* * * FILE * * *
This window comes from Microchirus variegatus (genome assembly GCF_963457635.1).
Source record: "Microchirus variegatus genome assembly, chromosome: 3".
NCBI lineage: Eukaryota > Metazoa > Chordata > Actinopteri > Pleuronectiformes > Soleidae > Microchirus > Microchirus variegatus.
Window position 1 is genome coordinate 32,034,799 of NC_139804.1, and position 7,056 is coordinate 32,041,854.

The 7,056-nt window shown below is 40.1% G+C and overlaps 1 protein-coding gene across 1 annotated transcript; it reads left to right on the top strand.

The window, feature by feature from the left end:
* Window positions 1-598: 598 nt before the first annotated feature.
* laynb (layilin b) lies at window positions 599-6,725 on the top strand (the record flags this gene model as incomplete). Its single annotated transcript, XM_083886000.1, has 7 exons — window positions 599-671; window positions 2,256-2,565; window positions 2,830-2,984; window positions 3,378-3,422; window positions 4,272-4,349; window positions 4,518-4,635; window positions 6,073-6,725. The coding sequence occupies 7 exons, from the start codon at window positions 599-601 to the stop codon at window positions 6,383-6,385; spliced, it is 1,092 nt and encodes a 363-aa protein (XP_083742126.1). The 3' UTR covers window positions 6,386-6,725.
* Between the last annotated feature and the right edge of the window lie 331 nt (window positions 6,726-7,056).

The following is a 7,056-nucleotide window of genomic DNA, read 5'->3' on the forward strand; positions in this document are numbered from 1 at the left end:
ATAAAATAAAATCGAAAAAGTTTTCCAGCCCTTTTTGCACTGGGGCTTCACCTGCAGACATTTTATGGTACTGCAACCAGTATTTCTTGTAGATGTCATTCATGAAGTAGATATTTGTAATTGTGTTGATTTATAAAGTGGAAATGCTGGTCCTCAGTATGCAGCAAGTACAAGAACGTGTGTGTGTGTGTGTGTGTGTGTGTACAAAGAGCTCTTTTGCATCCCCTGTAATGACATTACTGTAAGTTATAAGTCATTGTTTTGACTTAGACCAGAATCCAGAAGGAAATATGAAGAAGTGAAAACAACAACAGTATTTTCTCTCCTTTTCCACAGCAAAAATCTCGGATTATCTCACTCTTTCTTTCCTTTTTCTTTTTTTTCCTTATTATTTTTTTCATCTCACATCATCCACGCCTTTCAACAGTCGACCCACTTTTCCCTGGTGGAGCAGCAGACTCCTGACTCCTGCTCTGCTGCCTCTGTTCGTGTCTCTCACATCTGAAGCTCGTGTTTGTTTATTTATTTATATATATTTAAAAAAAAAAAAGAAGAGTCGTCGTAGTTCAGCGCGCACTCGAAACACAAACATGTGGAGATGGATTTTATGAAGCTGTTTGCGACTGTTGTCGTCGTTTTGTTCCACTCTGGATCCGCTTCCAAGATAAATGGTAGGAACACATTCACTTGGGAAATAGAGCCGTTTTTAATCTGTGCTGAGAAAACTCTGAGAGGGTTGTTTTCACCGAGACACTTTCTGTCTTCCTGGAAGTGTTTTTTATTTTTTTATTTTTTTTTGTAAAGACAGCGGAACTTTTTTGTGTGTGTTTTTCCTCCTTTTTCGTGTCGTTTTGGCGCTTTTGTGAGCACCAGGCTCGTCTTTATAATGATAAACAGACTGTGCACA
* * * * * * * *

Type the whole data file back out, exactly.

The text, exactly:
This window comes from Microchirus variegatus (genome assembly GCF_963457635.1).
Source record: "Microchirus variegatus genome assembly, chromosome: 3".
NCBI lineage: Eukaryota > Metazoa > Chordata > Actinopteri > Pleuronectiformes > Soleidae > Microchirus > Microchirus variegatus.
Window position 1 is genome coordinate 32,034,799 of NC_139804.1, and position 7,056 is coordinate 32,041,854.

The 7,056-nt window shown below is 40.1% G+C and overlaps 1 protein-coding gene across 1 annotated transcript; it reads left to right on the top strand.

The window, feature by feature from the left end:
* Window positions 1-598: 598 nt before the first annotated feature.
* laynb (layilin b) lies at window positions 599-6,725 on the top strand (the record flags this gene model as incomplete). Its single annotated transcript, XM_083886000.1, has 7 exons — window positions 599-671; window positions 2,256-2,565; window positions 2,830-2,984; window positions 3,378-3,422; window positions 4,272-4,349; window positions 4,518-4,635; window positions 6,073-6,725. The coding sequence occupies 7 exons, from the start codon at window positions 599-601 to the stop codon at window positions 6,383-6,385; spliced, it is 1,092 nt and encodes a 363-aa protein (XP_083742126.1). The 3' UTR covers window positions 6,386-6,725.
* Between the last annotated feature and the right edge of the window lie 331 nt (window positions 6,726-7,056).

The following is a 7,056-nucleotide window of genomic DNA, read 5'->3' on the forward strand; positions in this document are numbered from 1 at the left end:
ATAAAATAAAATCGAAAAAGTTTTCCAGCCCTTTTTGCACTGGGGCTTCACCTGCAGACATTTTATGGTACTGCAACCAGTATTTCTTGTAGATGTCATTCATGAAGTAGATATTTGTAATTGTGTTGATTTATAAAGTGGAAATGCTGGTCCTCAGTATGCAGCAAGTACAAGAACGTGTGTGTGTGTGTGTGTGTGTGTGTACAAAGAGCTCTTTTGCATCCCCTGTAATGACATTACTGTAAGTTATAAGTCATTGTTTTGACTTAGACCAGAATCCAGAAGGAAATATGAAGAAGTGAAAACAACAACAGTATTTTCTCTCCTTTTCCACAGCAAAAATCTCGGATTATCTCACTCTTTCTTTCCTTTTTCTTTTTTTTCCTTATTATTTTTTTCATCTCACATCATCCACGCCTTTCAACAGTCGACCCACTTTTCCCTGGTGGAGCAGCAGACTCCTGACTCCTGCTCTGCTGCCTCTGTTCGTGTCTCTCACATCTGAAGCTCGTGTTTGTTTATTTATTTATATATATTTAAAAAAAAAAAAGAAGAGTCGTCGTAGTTCAGCGCGCACTCGAAACACAAACATGTGGAGATGGATTTTATGAAGCTGTTTGCGACTGTTGTCGTCGTTTTGTTCCACTCTGGATCCGCTTCCAAGATAAATGGTAGGAACACATTCACTTGGGAAATAGAGCCGTTTTTAATCTGTGCTGAGAAAACTCTGAGAGGGTTGTTTTCACCGAGACACTTTCTGTCTTCCTGGAAGTGTTTTTTATTTTTTTATTTTTTTTTGTAAAGACAGCGGAACTTTTTTGTGTGTGTTTTTCCTCCTTTTTCGTGTCGTTTTGGCGCTTTTGTGAGCACCAGGCTCGTCTTTATAATGATAAACAGACTGTGCACA